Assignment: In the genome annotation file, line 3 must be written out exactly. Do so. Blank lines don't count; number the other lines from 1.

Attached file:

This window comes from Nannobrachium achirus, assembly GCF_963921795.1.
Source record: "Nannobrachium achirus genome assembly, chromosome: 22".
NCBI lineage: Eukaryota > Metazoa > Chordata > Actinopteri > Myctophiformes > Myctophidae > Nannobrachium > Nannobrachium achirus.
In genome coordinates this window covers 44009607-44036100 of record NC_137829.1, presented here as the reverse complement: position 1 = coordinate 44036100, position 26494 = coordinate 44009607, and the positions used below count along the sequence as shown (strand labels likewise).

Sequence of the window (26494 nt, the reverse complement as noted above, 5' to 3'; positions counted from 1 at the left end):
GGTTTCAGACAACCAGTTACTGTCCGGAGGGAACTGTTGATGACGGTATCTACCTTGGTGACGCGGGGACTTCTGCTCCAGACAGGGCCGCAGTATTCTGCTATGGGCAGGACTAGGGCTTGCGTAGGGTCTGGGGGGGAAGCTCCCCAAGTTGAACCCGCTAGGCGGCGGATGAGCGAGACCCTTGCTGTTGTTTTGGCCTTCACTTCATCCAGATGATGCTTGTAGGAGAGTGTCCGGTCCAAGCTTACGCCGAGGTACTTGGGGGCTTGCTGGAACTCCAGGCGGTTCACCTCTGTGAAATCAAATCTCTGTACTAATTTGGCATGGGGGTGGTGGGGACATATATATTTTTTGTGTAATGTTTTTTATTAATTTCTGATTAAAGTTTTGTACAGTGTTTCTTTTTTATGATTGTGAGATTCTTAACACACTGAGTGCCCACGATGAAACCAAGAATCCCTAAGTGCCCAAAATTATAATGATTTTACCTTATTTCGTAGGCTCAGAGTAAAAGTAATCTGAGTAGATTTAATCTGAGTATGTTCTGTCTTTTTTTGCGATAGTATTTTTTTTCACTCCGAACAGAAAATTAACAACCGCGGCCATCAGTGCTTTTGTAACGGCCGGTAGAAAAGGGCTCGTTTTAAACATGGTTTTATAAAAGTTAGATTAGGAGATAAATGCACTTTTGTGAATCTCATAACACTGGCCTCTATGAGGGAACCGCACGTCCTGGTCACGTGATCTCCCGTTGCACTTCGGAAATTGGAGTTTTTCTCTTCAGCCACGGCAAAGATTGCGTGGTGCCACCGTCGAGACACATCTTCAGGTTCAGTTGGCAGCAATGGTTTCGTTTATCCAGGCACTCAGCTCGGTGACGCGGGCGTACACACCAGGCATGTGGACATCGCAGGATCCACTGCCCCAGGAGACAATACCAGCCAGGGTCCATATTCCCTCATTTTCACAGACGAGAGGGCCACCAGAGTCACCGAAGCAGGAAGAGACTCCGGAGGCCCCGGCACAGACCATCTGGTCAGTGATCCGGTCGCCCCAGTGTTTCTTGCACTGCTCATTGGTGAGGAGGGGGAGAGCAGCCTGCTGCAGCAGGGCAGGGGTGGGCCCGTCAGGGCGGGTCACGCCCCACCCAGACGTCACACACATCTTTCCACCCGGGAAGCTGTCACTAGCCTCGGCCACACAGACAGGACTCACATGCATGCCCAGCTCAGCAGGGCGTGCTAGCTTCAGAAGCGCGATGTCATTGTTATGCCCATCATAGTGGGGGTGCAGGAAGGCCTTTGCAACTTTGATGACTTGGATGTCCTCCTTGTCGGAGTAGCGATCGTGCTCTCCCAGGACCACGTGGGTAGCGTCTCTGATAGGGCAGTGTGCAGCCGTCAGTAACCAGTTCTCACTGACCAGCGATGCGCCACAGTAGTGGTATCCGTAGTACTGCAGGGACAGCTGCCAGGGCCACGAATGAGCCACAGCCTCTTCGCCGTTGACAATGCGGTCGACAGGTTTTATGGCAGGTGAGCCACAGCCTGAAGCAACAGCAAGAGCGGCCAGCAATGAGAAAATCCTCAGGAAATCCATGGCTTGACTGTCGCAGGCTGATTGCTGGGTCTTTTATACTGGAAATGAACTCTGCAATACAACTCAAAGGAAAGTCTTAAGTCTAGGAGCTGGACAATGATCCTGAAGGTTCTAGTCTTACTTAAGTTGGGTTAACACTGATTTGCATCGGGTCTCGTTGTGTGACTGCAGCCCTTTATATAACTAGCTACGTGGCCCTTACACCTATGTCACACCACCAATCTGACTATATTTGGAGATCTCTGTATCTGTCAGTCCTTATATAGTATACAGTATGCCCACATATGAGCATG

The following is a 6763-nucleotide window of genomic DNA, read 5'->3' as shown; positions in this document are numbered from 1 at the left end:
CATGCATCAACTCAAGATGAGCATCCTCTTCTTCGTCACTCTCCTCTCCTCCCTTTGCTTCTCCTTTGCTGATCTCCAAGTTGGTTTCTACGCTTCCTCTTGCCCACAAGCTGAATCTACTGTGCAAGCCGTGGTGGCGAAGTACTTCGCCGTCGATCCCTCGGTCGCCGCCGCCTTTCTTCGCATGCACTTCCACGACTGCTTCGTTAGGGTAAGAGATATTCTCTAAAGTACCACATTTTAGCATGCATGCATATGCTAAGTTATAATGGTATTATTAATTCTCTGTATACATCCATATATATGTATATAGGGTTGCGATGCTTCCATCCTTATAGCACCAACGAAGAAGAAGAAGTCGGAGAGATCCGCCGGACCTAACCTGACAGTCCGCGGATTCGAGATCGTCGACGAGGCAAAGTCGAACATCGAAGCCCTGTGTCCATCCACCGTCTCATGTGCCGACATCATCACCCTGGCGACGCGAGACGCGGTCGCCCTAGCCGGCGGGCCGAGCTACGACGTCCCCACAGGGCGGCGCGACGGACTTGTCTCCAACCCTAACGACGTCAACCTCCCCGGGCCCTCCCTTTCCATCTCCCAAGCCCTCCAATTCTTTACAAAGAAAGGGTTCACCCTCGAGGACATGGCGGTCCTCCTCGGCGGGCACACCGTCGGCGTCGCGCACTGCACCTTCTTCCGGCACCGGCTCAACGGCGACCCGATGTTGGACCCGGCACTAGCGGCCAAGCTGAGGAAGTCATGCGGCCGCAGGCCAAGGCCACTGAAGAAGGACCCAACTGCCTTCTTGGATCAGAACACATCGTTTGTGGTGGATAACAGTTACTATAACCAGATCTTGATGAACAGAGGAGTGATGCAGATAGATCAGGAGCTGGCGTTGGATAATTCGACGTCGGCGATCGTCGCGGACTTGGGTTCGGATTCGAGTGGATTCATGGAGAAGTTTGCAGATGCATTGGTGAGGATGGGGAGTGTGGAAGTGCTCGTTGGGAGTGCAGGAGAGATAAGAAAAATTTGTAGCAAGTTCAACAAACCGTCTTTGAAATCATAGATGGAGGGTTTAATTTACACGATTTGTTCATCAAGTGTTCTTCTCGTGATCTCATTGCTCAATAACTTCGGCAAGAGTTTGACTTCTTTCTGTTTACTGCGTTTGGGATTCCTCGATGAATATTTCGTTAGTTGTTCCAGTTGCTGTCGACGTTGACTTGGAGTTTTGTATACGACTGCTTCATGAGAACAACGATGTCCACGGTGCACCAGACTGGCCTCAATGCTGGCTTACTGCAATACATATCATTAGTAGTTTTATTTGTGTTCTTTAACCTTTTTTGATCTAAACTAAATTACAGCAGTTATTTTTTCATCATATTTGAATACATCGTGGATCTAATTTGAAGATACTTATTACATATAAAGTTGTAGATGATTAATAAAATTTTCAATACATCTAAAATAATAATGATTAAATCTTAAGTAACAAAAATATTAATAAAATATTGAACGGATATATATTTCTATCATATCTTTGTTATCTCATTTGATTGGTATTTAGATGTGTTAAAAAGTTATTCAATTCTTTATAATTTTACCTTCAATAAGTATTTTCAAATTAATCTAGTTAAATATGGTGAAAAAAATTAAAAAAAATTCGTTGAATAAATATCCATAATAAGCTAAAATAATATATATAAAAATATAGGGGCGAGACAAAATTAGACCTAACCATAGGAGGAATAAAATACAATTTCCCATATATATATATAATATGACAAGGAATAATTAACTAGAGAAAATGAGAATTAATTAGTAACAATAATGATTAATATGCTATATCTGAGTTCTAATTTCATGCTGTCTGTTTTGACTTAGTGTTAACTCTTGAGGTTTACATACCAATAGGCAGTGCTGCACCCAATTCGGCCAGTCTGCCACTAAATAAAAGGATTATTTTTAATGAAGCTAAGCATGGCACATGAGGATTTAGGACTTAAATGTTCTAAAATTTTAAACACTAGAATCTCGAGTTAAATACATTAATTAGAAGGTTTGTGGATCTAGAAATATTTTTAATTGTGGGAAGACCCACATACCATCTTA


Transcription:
NCBI lineage: Eukaryota > Metazoa > Chordata > Actinopteri > Myctophiformes > Myctophidae > Nannobrachium > Nannobrachium achirus.